Tesla’s electric pickups are already starting to roll off the assembly line. Consumers are beginning to conduct their first experiments, some of which have unexpected outcomes.
Over four years have passed since Elon Musk unveiled the many features of his first electric pickup, with the most noteworthy being that it had an exceptional range of over 800 km. However, the American tycoon’s demands have proven challenging for Tesla engineers to satisfy throughout development.
The Tesla Cybertruck has been driving throughout the United States for a few weeks now. The first and luckiest clients do the initial tests under real-world circumstances, and the results could be more encouraging in many cases.
The CEO of Tesla declared to the four winds the advent of a new generation of batteries, the now-famous 4680 cells, a year after Musk himself announced the coming of the Cybertruck. Similar to the truck, the initial findings were quite positive. While not quite meeting expectations, excellent performance and autonomy statistics have been available for some time. The world is aware that Tesla is experiencing issues with its cutting-edge batteries, and the company has even gone so far as to ask its partners for assistance in boosting their capacity. They are present in the Tesla cybertruck, which might account for some poor performance.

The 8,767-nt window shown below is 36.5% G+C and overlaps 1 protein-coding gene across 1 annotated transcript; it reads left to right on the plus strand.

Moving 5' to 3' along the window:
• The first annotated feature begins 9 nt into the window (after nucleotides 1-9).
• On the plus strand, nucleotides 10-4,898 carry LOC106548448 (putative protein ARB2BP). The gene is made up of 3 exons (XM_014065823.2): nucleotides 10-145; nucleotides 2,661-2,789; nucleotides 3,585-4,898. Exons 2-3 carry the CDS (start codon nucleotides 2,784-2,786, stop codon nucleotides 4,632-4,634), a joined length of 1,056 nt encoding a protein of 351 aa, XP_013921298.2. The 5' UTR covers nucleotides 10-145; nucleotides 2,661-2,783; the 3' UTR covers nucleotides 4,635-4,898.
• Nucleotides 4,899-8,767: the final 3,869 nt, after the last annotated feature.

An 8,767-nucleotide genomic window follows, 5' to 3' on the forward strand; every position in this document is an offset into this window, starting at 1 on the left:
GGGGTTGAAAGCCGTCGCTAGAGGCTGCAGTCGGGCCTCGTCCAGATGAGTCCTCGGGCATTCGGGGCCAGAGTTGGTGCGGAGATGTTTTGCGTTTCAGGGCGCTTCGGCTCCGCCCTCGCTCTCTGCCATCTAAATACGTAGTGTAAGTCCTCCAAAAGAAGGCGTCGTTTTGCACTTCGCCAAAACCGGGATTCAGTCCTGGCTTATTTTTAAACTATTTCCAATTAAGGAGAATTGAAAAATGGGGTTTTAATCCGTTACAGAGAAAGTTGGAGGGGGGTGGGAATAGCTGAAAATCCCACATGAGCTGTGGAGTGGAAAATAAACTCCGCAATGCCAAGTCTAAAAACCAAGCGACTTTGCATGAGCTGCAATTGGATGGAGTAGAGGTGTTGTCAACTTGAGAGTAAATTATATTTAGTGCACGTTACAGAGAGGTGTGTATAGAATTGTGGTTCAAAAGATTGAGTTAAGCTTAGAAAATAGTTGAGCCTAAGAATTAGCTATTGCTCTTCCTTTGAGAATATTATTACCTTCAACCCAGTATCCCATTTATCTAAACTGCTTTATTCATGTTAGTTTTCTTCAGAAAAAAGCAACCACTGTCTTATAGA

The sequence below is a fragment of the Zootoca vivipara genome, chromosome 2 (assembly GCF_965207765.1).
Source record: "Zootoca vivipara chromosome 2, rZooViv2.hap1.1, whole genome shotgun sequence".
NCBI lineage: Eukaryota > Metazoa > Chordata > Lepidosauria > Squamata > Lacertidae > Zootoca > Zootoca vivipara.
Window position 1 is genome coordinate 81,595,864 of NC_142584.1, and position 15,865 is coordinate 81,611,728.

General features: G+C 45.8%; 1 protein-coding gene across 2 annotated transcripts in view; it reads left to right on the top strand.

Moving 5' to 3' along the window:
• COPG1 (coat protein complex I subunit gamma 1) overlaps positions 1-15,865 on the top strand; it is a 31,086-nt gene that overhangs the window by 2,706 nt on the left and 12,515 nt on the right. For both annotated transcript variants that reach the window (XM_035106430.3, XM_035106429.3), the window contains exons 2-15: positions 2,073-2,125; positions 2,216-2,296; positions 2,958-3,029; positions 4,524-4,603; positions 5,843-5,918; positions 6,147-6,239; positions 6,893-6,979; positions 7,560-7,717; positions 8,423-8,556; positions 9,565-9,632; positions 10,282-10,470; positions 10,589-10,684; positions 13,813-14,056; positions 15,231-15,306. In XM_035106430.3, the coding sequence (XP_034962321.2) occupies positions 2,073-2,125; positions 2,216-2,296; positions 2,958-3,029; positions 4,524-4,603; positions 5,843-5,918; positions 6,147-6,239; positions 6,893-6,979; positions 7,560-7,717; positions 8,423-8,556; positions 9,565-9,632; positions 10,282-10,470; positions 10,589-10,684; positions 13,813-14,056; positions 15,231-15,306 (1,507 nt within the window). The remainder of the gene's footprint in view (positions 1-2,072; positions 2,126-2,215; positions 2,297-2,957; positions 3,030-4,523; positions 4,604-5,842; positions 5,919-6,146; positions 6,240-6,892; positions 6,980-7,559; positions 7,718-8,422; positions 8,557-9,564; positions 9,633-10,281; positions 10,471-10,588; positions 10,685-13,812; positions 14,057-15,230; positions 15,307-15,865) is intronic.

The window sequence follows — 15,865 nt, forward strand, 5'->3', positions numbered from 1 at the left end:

The first autonomy results disappoint
As we have already said, the Cybertruck has already been delivered for the first time. Nearly two million people are thought to be on the lengthy waiting list, but many of them are the last in the queue and will still have to wait a long time to obtain their valuable electric vehicle.
Presently, Tesla provides a more costly special launch edition, and anybody wishing to avoid the lineup will have to shell up the over 100,000 euros that Austin residents want for it—not to mention the numerous other possibilities.
A range extender is among them. Tesla installs a supplementary battery to increase the pickup’s usable range for the first time. Only with this costly option—$16,000—can one approach the initial 2019 statistics, which you may recall were 800 kilometers of autonomy. We now know that the Cybertruck, equipped with its Hyperbeast configuration and without the assistance of a second battery, can boast an authorized range of 320 miles, or 515 km, based on the EPA cycle (United States). This is made possible by the Cybertruck’s massive 122.4 kWh battery. This is the version that the well-known YouTube channel Out of Specs has tested.
It has been a straightforward test. Once you have the Cybertruck, drive it at 70 mph (113 km/h) until the battery runs out entirely. Eight degrees Celsius is the outdoor temperature under test circumstances. The electric pickup traveled 254 miles (409 km) and then stopped altogether after several hours of driving—a far lesser amount than anticipated and authorized. Yes, the cold may have had a significant role in the range loss, but honestly, everyone was expecting much more from a car that has generated so much buzz in the past several years. We will undoubtedly soon witness another testing of this type under various conditions.